A rural Texas boy grows up to become Time magazine's "best theologian in America"-that's the unlikely story behind Hauerwas's arguably destined journey to academic fame. Hauerwas (Resident Aliens) learns that his mother, like Hannah in the Book of Samuel, prayed for the blessing of a child whom she would offer to be in God's service. The theologian then weaves a compelling narrative that incorporates his humble beginnings as the son of a bricklayer, his troubled first marriage to a mentally ill woman, and his industrious intellectual pursuits. The result is a memoir that is both a well-documented story of Christian renewal and a superbly candid investigation into the scholarly mind. Fans of Christian memoirs will be pleased with Hauerwas's frank yet poignant style, and those who are simply fans of the memoir genre will find the book's careful blend of faith and scholarship easily accessible and far from didactic.
Copyright © Reed Business Information, a division of Reed Elsevier Inc. All rights reserved.
Most contemporary memoirists tell stories about themselves that are the next thing to first-person-narrator fiction. Renowned theologian Hauerwas prefers to talk about others. While he relays the facts of his life, he focuses on his family, friends, and colleagues far more than on himself. He obviously owes his rooted, second-nature Christianity to his parents, and he maintains the working-class consciousness he imbibed from them in his unpretentious friendliness and candor, though he did have to lose the salty workers’ diction he’d picked up from his bricklayer father’s work crew as his academic career advanced. His friends and colleagues (mostly the same people) helped him shape his thought as he became increasingly sure that Christians must be nonviolent, helped him transfer from Notre Dame to Duke and thrive at both, and helped him persevere while his first wife descended into angry, delusive mental illness and, then, separate from her and carefully find new love. You don’t have to be interested in theology to enjoy, perhaps a little bemusedly, this theologian’s warm testimony. --Ray OlsonSee all Editorial Reviews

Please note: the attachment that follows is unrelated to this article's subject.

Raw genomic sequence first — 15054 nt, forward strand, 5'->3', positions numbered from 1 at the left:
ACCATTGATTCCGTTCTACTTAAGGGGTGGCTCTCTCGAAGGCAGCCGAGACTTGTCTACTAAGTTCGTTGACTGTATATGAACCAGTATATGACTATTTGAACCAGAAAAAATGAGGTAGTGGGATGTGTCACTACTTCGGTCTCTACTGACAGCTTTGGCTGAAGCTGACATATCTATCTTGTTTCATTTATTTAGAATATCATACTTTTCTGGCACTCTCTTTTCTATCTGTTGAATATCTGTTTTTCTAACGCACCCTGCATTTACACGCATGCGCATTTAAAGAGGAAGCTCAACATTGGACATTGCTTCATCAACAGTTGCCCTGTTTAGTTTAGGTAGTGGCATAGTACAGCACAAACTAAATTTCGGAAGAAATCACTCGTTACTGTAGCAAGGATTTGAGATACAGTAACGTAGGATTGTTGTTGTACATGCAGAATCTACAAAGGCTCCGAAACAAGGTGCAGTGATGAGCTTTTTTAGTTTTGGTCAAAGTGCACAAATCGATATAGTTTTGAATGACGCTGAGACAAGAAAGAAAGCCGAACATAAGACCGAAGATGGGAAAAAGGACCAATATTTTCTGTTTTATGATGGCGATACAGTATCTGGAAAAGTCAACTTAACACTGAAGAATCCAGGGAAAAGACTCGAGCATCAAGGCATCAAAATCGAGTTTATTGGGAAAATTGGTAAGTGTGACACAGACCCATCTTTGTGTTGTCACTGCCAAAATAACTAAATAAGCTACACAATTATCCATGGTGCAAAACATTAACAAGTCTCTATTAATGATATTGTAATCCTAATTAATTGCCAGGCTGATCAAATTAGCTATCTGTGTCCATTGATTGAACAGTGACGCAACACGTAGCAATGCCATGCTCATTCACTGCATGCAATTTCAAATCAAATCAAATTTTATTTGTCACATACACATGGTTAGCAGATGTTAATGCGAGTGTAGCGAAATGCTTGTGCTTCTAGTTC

|Length: 2:52 Mins|
A good memoir. I didn't know much about him and found the book insightful and encouraging. Seems to be a real truth seeker and a good friend to those he knows.Published 6 months ago by Sam
A theologian's memoir? What a strange idea... but Hauerwas is known for those.
Hannah's Child is Stanley Hauerwas' reflections upon his life as a theologian and someone... Read more
A very personal glimpse into the life of a complex man who has helped better understand God and thus ourselves. A Great read!!Published 14 months ago by Ed Long
I truly enjoy coming in contact with these type of God honoring stories. I am thankful for his sharing of his growing reliance on Christ. Read morePublished 15 months ago by Cash Dowdy
Really good if you like hauerwas. I like hauerwas. Great review of his life, his work, and his friends. Read morePublished 19 months ago by H. Han
I think this was one of the best memoirs that I have ever read. It is one of those books that pull you in and wont let you go until you consider the story it has to tell. Read morePublished on August 3, 2013 by Trev
Over the years I've come to love reading Christian biographies and memoirs more and more. When I saw that Stanley Hauerwas, a Methodist theologian and professor at Duke Divinity... Read morePublished on February 18, 2013 by Wyman Richardson
Stanley Hauerwas' memoir wonderfully weaves biography with theological reflections throughout. He is as honest as anyone could possibly be. Read morePublished on November 10, 2012 by M3
I had never heard of Stanley Hauerwas until I read this book in my book group. This memoir made me feel as if I know him personally. Read morePublished on June 8, 2011 by Marthajane Cassidey